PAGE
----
IN THE COURT OF APPEALS OF THE STATE OF KANSAS
IN THE MATTER OF THE ESTATE OF
ALICE D. MILWARD,
f/k/a ALICE D. BRECHEISEN, Deceased.
SYLLABUS BY THE COURT
1. K.S.A. 59-2221 allows any person interested in the estate to file a petition for the probate of a decedent's will. A will's executor is a person interested in the estate. An executor's interest in an estate arises from his or her entitlement to reasonable compensation for his or her services as executor.
2. K.S.A. 2002 Supp. 59-606 is construed and applied.
3. Under the facts of this case the challenged codicil did not alter the terms of the will and the provisions of such codicil were not a material breach of a contractual will.
Appeal from Anderson District Court; JAMES J. SMITH, judge. Opinion filed July 25, 2003. Affirmed.
John R. Toland, of Toland and Thompson, LLC, of Iola, for appellant.
Stephen J. Smith, of Coombs, Hull & Smith, L.L.C., of Burlington, for appellee.
Before RULON, C.J., ELLIOTT and LEWIS, JJ.
RULON, C.J.: Roy L. Cole appeals from the order of the district court which admitted the codicil of decedent Alice Milward into probate, which order removed Cole as the executor of decedent's estate. We affirm.
The facts of this case are essentially undisputed. On February 29, 1964, husband and wife Roy Brecheisen and Alice Brecheisen executed a contractual will drafted by attorney Roy Cole. According to the will, Alice and Roy left all their property to each other should either of them die. If one was predeceased by the other, the survivor would leave his or her property to the appellee, Barry Bennett Brecheisen, their grandchild. The will appointed Cole as the testamentary guardian of the estate during Barry's period of minority and as the executor of the will. Barry was about 18 months old at the time Alice and Roy executed the will. Neither Roy nor Alice had the right to revoke the will without the written consent of the other.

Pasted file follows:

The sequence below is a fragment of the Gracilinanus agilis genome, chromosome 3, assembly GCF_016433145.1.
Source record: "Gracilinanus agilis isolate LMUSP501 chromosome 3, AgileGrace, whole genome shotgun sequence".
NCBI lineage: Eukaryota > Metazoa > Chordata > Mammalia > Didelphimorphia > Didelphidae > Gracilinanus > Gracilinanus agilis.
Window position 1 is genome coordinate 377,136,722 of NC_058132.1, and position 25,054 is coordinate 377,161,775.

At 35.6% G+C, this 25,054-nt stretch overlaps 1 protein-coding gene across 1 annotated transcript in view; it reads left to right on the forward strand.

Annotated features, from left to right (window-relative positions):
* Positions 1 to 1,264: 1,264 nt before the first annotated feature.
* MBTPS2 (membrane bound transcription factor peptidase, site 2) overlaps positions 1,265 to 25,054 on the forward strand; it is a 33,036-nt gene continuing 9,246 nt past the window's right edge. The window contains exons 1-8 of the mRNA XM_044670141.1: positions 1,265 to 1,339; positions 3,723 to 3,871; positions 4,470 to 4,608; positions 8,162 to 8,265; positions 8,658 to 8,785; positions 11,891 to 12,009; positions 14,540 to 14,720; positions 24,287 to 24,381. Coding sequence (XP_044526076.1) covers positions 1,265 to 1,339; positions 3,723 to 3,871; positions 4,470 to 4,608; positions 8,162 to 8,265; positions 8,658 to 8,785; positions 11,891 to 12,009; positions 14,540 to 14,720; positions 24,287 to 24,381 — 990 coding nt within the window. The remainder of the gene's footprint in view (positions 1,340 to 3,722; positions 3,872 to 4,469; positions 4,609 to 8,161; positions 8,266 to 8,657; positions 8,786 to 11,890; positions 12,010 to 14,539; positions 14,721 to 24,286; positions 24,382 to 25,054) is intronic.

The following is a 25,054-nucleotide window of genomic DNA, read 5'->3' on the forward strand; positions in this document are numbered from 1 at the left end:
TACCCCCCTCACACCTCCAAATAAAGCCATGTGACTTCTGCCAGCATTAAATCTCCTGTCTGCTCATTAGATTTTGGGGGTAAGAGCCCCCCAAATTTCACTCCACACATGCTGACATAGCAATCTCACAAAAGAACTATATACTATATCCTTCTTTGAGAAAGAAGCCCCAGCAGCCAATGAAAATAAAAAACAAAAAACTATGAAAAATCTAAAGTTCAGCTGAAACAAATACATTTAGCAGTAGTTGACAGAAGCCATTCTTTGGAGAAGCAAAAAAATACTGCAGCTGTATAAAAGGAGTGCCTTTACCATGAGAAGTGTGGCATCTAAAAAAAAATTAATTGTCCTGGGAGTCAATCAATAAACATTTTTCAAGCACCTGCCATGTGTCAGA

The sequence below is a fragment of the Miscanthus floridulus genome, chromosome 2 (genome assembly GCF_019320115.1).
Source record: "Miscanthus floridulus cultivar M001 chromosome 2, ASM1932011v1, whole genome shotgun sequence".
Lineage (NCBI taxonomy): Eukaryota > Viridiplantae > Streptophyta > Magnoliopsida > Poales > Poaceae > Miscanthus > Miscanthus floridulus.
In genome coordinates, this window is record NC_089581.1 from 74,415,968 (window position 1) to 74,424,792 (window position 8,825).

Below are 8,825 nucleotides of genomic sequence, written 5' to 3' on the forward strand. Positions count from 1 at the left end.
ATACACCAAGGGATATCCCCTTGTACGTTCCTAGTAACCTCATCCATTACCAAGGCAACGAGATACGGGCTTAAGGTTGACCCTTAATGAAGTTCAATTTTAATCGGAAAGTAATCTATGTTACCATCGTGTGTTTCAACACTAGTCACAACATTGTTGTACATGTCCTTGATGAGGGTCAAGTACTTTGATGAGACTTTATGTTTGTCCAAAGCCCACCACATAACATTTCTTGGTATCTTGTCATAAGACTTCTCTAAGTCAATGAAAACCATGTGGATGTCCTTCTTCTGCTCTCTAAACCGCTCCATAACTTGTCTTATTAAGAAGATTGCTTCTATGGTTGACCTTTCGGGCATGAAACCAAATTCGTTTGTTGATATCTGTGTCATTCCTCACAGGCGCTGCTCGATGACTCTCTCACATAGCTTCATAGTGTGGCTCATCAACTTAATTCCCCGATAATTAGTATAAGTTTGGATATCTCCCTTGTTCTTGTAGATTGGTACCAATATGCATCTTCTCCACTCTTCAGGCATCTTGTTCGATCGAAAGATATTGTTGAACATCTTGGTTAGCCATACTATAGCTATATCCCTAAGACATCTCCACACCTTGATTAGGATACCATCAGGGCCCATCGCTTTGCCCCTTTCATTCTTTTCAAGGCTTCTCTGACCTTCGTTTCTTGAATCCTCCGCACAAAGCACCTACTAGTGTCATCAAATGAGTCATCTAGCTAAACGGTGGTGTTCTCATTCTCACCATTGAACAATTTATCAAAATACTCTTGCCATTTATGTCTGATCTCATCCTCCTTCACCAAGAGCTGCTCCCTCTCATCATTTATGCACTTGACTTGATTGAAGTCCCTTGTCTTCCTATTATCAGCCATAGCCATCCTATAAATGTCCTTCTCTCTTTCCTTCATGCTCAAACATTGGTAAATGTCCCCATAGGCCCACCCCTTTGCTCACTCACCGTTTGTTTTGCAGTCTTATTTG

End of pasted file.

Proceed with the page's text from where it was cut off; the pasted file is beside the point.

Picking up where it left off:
Roy died on July 21, 1966, and the will was admitted to probate. Cole acted as Alice's attorney in the settlement of Roy's estate.
In September 1995, in a document entitled "First Codicil to Last Will and Testament," Alice purported to alter the contractual will by appointing Barry as the will's executor. The body of the codicil appears on one page. The signature block appears at the top of the second page, but Alice did not sign the signature block. Also on the second page is the self-proving portion of the codicil. Alice and two witnesses signed the self-proved portion of the codicil.
Alice died on July 9, 2002, and her estate was worth approximately $1,000,000 at the time of her death. Although Alice had remarried, her husband had signed a prenuptial agreement and waived his right to elect any part of her estate. On August 19, 2002, Cole petitioned the district court for probate of the will. On September 12, 2002, Barry objected to the probate of the will due to the provision of the codicil appointing him as executor. Cole then filed a claim against the estate to enforce the will.
After hearing arguments on the matter, the district court found the codicil was properly executed and was in full force at the time of Alice's death. Furthermore, the court found the codicil's designation of Barry as the executor promoted rather than frustrated the purpose of the contractual will. As such, the district court named Barry as the executor of Alice's estate.